Debbie Payne said her addiction to fostering greyhounds is ‘probably purely selfish’, but 96 greyhounds later, selfish couldn’t be further from the truth.
Around 13 years ago, Debbie and her husband Mike (above with their greyhound Tom) were going to purchase an Irish Wolf Hound and the breeder told them he or she would need a mate.
With this, the Greyhound Adoption Program (GAP) volunteers adopted their first greyhound Barney while they waited for the pup to be born, only to go down a different path altogether.
“We fell in love with Barney and cancelled the proposed purchase of the wolf hound,” Debbie said.
“Since then we have been fostering for around 13 years.”
Debbie said they’ve ‘failed to give four greyhounds back’ because they decided to keep them as their own.
“All 96 of them are my babies, even though I don’t own them,” she said.
At one point, Debbie said she had to make sure she picked up another greyhound on the same day she returned her current foster dog to ease the pain of having to give them back.
“I’d foster one for three weeks and I’d pick another one up as I dropped them back,” she said.
It would appear it doesn’t get any easier to let them go, as Debbie admitted she even shed a few tears when she took her latest greyhound back a few weeks ago.
The greyhounds also forced her husband Mike to do a backflip.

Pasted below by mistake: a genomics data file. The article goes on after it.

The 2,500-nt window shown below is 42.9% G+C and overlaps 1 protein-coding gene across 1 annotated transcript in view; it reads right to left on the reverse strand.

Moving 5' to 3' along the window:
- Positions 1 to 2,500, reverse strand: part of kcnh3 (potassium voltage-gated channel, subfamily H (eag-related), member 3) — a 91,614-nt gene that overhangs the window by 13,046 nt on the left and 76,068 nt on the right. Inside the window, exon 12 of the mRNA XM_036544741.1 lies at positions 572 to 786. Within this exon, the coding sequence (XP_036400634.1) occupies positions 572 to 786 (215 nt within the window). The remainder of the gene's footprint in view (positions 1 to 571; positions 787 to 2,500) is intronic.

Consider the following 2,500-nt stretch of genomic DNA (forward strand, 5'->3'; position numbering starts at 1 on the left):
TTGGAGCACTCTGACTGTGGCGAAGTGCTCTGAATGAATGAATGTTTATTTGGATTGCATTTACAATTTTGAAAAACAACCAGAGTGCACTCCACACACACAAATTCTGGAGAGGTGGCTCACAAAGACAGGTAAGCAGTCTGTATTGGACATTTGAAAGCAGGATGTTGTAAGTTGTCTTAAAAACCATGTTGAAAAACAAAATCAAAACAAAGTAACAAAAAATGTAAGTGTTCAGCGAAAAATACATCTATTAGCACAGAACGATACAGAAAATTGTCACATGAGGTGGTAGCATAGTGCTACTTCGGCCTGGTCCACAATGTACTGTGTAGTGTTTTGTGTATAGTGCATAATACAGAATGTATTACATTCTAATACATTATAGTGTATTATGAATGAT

“He wasn’t a dog person until we started with the greyhounds, now he’s a big softie,” she said.
Debbie said she decided to foster to help greyhounds find their second home.
“I felt that I really wanted to do something to get those dogs out there, and make people aware of them,” she said.
“I get so much out of it, it’s probably purely selfish because it’s so wonderful for me to see them grow.”
Debbie encouraged anyone who has considered fostering to give it a go.
“They’re the easiest dogs to own and just the best pet. They’re great for anybody no matter what.”
“You could get a greyhound for kids or for people with a disability, they’re so gentle.”
Debbie said she believed that greyhounds had come a long way and added that people now cross the road to come and give them a pat and see what they’re like.
“They’re a wonderful breed and thoroughly enjoyable,” she said.
“They’re so adaptable, I feel like that’s the best way to describe them.”
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